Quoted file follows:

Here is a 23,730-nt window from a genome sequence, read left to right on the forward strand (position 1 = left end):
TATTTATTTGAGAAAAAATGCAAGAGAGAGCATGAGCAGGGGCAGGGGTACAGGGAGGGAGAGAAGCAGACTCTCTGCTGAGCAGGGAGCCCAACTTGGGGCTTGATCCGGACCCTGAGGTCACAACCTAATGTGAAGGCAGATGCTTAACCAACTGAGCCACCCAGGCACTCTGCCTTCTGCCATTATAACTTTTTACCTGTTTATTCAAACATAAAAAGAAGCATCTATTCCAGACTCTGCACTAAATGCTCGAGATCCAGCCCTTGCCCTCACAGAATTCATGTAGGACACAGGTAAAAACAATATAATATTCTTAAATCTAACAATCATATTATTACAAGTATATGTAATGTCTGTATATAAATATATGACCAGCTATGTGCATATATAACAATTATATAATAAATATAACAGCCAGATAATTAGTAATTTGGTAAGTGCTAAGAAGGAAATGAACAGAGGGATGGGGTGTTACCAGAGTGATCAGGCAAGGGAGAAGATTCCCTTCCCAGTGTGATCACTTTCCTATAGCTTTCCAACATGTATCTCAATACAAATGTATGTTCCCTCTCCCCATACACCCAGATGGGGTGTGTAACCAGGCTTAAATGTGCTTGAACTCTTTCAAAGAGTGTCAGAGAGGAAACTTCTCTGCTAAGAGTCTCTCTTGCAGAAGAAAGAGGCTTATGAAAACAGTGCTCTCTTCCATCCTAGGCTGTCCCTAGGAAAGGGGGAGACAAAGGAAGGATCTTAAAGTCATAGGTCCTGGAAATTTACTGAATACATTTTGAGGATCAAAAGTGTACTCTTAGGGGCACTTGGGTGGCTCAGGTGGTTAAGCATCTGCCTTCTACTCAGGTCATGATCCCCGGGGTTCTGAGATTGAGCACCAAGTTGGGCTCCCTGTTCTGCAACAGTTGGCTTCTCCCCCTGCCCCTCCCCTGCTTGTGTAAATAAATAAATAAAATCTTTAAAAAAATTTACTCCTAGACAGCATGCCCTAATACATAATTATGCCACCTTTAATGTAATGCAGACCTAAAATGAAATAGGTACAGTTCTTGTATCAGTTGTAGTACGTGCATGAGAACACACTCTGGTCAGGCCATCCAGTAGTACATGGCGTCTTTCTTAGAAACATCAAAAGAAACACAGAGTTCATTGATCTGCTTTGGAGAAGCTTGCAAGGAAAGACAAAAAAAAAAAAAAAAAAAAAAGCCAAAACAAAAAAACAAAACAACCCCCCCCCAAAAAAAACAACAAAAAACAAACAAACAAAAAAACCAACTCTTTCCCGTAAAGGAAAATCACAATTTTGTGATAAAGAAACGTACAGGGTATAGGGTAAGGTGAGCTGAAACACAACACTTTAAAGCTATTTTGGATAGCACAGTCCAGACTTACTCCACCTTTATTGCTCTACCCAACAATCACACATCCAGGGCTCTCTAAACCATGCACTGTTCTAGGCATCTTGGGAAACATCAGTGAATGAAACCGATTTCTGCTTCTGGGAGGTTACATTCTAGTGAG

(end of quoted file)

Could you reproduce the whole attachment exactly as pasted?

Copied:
Here is a 23,730-nt window from a genome sequence, read left to right on the forward strand (position 1 = left end):
TATTTATTTGAGAAAAAATGCAAGAGAGAGCATGAGCAGGGGCAGGGGTACAGGGAGGGAGAGAAGCAGACTCTCTGCTGAGCAGGGAGCCCAACTTGGGGCTTGATCCGGACCCTGAGGTCACAACCTAATGTGAAGGCAGATGCTTAACCAACTGAGCCACCCAGGCACTCTGCCTTCTGCCATTATAACTTTTTACCTGTTTATTCAAACATAAAAAGAAGCATCTATTCCAGACTCTGCACTAAATGCTCGAGATCCAGCCCTTGCCCTCACAGAATTCATGTAGGACACAGGTAAAAACAATATAATATTCTTAAATCTAACAATCATATTATTACAAGTATATGTAATGTCTGTATATAAATATATGACCAGCTATGTGCATATATAACAATTATATAATAAATATAACAGCCAGATAATTAGTAATTTGGTAAGTGCTAAGAAGGAAATGAACAGAGGGATGGGGTGTTACCAGAGTGATCAGGCAAGGGAGAAGATTCCCTTCCCAGTGTGATCACTTTCCTATAGCTTTCCAACATGTATCTCAATACAAATGTATGTTCCCTCTCCCCATACACCCAGATGGGGTGTGTAACCAGGCTTAAATGTGCTTGAACTCTTTCAAAGAGTGTCAGAGAGGAAACTTCTCTGCTAAGAGTCTCTCTTGCAGAAGAAAGAGGCTTATGAAAACAGTGCTCTCTTCCATCCTAGGCTGTCCCTAGGAAAGGGGGAGACAAAGGAAGGATCTTAAAGTCATAGGTCCTGGAAATTTACTGAATACATTTTGAGGATCAAAAGTGTACTCTTAGGGGCACTTGGGTGGCTCAGGTGGTTAAGCATCTGCCTTCTACTCAGGTCATGATCCCCGGGGTTCTGAGATTGAGCACCAAGTTGGGCTCCCTGTTCTGCAACAGTTGGCTTCTCCCCCTGCCCCTCCCCTGCTTGTGTAAATAAATAAATAAAATCTTTAAAAAAATTTACTCCTAGACAGCATGCCCTAATACATAATTATGCCACCTTTAATGTAATGCAGACCTAAAATGAAATAGGTACAGTTCTTGTATCAGTTGTAGTACGTGCATGAGAACACACTCTGGTCAGGCCATCCAGTAGTACATGGCGTCTTTCTTAGAAACATCAAAAGAAACACAGAGTTCATTGATCTGCTTTGGAGAAGCTTGCAAGGAAAGACAAAAAAAAAAAAAAAAAAAAAAGCCAAAACAAAAAAACAAAACAACCCCCCCCCAAAAAAAACAACAAAAAACAAACAAACAAAAAAACCAACTCTTTCCCGTAAAGGAAAATCACAATTTTGTGATAAAGAAACGTACAGGGTATAGGGTAAGGTGAGCTGAAACACAACACTTTAAAGCTATTTTGGATAGCACAGTCCAGACTTACTCCACCTTTATTGCTCTACCCAACAATCACACATCCAGGGCTCTCTAAACCATGCACTGTTCTAGGCATCTTGGGAAACATCAGTGAATGAAACCGATTTCTGCTTCTGGGAGGTTACATTCTAGTGAG